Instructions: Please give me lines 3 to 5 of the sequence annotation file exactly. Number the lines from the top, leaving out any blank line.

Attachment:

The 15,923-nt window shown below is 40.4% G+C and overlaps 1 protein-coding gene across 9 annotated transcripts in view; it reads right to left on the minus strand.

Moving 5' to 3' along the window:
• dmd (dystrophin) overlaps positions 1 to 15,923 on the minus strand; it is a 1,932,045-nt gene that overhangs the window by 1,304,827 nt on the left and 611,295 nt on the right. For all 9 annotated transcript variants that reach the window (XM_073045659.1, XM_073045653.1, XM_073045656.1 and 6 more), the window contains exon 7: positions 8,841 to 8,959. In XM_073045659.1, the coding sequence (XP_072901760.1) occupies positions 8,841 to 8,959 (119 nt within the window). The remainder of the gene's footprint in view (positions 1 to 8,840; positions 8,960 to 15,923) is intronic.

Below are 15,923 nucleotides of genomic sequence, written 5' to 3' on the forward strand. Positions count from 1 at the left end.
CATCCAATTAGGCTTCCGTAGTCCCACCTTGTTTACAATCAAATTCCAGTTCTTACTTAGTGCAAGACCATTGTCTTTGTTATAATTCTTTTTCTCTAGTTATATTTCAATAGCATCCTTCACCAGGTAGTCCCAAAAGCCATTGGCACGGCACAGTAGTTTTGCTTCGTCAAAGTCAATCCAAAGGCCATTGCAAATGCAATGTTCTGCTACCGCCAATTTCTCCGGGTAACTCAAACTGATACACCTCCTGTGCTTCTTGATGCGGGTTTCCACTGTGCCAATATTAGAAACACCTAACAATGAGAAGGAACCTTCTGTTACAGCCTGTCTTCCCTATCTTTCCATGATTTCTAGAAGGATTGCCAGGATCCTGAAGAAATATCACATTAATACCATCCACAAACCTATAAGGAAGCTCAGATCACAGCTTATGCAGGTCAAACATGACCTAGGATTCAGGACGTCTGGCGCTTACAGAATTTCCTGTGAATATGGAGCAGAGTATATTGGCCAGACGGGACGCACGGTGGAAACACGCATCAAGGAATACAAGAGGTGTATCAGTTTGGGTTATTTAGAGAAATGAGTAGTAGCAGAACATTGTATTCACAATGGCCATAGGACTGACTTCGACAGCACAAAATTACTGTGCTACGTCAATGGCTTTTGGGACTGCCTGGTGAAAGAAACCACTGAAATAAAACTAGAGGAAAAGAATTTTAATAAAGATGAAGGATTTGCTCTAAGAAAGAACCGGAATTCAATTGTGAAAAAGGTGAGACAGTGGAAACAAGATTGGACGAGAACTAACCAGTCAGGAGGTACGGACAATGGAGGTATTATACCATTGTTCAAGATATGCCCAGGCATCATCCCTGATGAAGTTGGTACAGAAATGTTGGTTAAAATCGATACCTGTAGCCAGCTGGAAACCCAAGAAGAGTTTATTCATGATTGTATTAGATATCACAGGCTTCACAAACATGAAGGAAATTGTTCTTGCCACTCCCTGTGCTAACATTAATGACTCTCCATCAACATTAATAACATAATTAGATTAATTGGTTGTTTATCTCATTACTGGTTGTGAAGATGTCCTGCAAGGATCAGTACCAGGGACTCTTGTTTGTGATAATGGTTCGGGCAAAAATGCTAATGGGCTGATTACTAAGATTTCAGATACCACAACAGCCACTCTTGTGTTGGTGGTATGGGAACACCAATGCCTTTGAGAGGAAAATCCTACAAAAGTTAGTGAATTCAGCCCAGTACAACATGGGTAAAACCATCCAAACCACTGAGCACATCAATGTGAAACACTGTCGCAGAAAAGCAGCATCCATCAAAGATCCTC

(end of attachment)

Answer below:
• dmd (dystrophin) overlaps positions 1 to 15,923 on the minus strand; it is a 1,932,045-nt gene that overhangs the window by 1,304,827 nt on the left and 611,295 nt on the right. For all 9 annotated transcript variants that reach the window (XM_073045659.1, XM_073045653.1, XM_073045656.1 and 6 more), the window contains exon 7: positions 8,841 to 8,959. In XM_073045659.1, the coding sequence (XP_072901760.1) occupies positions 8,841 to 8,959 (119 nt within the window). The remainder of the gene's footprint in view (positions 1 to 8,840; positions 8,960 to 15,923) is intronic.

Below are 15,923 nucleotides of genomic sequence, written 5' to 3' on the forward strand. Positions count from 1 at the left end.
CATCCAATTAGGCTTCCGTAGTCCCACCTTGTTTACAATCAAATTCCAGTTCTTACTTAGTGCAAGACCATTGTCTTTGTTATAATTCTTTTTCTCTAGTTATATTTCAATAGCATCCTTCACCAGGTAGTCCCAAAAGCCATTGGCACGGCACAGTAGTTTTGCTTCGTCAAAGTCAATCCAAAGGCCATTGCAAATGCAATGTTCTGCTACCGCCAATTTCTCCGGGTAACTCAAACTGATACACCTCCTGTGCTTCTTGATGCGGGTTTCCACTGTGCCAATATTAGAAACACCTAACAATGAGAAGGAACCTTCTGTTACAGCCTGTCTTCCCTATCTTTCCATGATTTCTAGAAGGATTGCCAGGATCCTGAAGAAATATCACATTAATACCATCCACAAACCTATAAGGAAGCTCAGATCACAGCTTATGCAGGTCAAACATGACCTAGGATTCAGGACGTCTGGCGCTTACAGAATTTCCTGTGAATATGGAGCAGAGTATATTGGCCAGACGGGACGCACGGTGGAAACACGCATCAAGGAATACAAGAGGTGTATCAGTTTGGGTTATTTAGAGAAATGAGTAGTAGCAGAACATTGTATTCACAATGGCCATAGGACTGACTTCGACAGCACAAAATTACTGTGCTACGTCAATGGCTTTTGGGACTGCCTGGTGAAAGAAACCACTGAAATAAAACTAGAGGAAAAGAATTTTAATAAAGATGAAGGATTTGCTCTAAGAAAGAACCGGAATTCAATTGTGAAAAAGGTGAGACAGTGGAAACAAGATTGGACGAGAACTAACCAGTCAGGAGGTACGGACAATGGAGGTATTATACCATTGTTCAAGATATGCCCAGGCATCATCCCTGATGAAGTTGGTACAGAAATGTTGGTTAAAATCGATACCTGTAGCCAGCTGGAAACCCAAGAAGAGTTTATTCATGATTGTATTAGATATCACAGGCTTCACAAACATGAAGGAAATTGTTCTTGCCACTCCCTGTGCTAACATTAATGACTCTCCATCAACATTAATAACATAATTAGATTAATTGGTTGTTTATCTCATTACTGGTTGTGAAGATGTCCTGCAAGGATCAGTACCAGGGACTCTTGTTTGTGATAATGGTTCGGGCAAAAATGCTAATGGGCTGATTACTAAGATTTCAGATACCACAACAGCCACTCTTGTGTTGGTGGTATGGGAACACCAATGCCTTTGAGAGGAAAATCCTACAAAAGTTAGTGAATTCAGCCCAGTACAACATGGGTAAAACCATCCAAACCACTGAGCACATCAATGTGAAACACTGTCGCAGAAAAGCAGCATCCATCAAAGATCCTC